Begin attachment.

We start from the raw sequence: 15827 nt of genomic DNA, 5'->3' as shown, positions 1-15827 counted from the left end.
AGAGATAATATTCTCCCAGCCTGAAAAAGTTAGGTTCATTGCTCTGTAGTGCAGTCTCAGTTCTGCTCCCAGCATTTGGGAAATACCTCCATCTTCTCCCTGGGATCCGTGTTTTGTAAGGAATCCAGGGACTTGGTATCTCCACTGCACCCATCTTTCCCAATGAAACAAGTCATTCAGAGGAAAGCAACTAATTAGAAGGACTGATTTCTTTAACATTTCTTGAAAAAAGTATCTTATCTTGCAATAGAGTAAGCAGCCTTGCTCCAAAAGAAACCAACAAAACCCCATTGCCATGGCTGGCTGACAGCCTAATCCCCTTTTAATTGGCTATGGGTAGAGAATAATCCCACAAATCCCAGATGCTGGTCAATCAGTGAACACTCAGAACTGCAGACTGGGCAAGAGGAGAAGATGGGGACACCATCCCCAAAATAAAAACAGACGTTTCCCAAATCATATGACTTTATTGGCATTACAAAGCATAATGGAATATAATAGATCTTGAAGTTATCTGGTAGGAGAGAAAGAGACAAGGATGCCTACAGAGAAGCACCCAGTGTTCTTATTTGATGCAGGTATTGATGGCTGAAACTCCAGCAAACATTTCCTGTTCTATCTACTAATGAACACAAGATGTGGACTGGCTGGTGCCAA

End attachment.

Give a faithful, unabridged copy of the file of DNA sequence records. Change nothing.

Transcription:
We start from the raw sequence: 15827 nt of genomic DNA, 5'->3' as shown, positions 1-15827 counted from the left end.
AGAGATAATATTCTCCCAGCCTGAAAAAGTTAGGTTCATTGCTCTGTAGTGCAGTCTCAGTTCTGCTCCCAGCATTTGGGAAATACCTCCATCTTCTCCCTGGGATCCGTGTTTTGTAAGGAATCCAGGGACTTGGTATCTCCACTGCACCCATCTTTCCCAATGAAACAAGTCATTCAGAGGAAAGCAACTAATTAGAAGGACTGATTTCTTTAACATTTCTTGAAAAAAGTATCTTATCTTGCAATAGAGTAAGCAGCCTTGCTCCAAAAGAAACCAACAAAACCCCATTGCCATGGCTGGCTGACAGCCTAATCCCCTTTTAATTGGCTATGGGTAGAGAATAATCCCACAAATCCCAGATGCTGGTCAATCAGTGAACACTCAGAACTGCAGACTGGGCAAGAGGAGAAGATGGGGACACCATCCCCAAAATAAAAACAGACGTTTCCCAAATCATATGACTTTATTGGCATTACAAAGCATAATGGAATATAATAGATCTTGAAGTTATCTGGTAGGAGAGAAAGAGACAAGGATGCCTACAGAGAAGCACCCAGTGTTCTTATTTGATGCAGGTATTGATGGCTGAAACTCCAGCAAACATTTCCTGTTCTATCTACTAATGAACACAAGATGTGGACTGGCTGGTGCCAA